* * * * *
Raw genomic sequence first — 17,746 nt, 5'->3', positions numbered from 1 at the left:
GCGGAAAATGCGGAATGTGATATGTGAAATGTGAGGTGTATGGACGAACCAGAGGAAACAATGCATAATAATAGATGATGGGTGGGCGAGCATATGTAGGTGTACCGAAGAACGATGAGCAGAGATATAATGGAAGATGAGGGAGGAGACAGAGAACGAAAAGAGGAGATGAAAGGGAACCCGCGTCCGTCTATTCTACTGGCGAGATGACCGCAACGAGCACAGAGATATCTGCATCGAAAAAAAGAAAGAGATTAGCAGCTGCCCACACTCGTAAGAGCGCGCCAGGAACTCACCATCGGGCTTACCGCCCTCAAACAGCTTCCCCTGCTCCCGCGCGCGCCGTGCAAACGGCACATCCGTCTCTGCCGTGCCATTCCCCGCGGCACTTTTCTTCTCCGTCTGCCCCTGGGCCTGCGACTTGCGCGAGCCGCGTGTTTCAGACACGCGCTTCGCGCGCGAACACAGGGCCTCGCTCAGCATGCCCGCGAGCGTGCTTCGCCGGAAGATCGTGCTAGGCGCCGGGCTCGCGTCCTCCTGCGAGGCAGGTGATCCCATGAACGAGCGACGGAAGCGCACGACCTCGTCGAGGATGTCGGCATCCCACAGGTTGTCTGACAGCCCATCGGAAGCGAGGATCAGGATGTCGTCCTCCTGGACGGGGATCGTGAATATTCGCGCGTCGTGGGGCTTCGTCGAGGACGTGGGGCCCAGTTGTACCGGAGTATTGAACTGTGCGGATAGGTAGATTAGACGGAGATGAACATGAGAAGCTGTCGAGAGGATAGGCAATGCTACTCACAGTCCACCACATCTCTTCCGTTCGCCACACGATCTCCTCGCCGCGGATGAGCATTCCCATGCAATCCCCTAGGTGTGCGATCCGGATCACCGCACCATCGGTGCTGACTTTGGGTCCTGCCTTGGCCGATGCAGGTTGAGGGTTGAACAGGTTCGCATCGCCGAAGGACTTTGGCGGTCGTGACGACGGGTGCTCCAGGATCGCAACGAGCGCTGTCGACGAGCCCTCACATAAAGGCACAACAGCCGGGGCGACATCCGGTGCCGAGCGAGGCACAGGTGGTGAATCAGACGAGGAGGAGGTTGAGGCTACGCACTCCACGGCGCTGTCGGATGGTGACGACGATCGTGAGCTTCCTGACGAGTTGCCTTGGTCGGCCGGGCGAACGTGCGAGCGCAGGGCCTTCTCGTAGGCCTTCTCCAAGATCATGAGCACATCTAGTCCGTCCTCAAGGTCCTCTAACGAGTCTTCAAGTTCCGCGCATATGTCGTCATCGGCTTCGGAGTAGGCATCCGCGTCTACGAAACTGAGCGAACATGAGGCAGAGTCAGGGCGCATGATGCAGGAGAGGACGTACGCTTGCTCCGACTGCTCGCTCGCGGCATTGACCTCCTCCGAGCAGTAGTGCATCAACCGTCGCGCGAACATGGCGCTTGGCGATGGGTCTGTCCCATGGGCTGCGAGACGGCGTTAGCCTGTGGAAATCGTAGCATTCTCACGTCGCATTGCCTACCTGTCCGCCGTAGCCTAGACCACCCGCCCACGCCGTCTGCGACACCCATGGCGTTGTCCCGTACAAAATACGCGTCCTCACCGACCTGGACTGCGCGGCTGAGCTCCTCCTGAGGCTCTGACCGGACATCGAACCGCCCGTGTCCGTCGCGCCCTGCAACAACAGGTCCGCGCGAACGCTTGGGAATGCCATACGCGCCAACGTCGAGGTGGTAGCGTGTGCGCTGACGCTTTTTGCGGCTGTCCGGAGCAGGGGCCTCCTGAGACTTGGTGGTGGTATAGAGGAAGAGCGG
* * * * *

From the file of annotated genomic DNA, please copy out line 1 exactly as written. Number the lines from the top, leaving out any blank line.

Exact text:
Raw genomic sequence first — 17,746 nt, 5'->3', positions numbered from 1 at the left: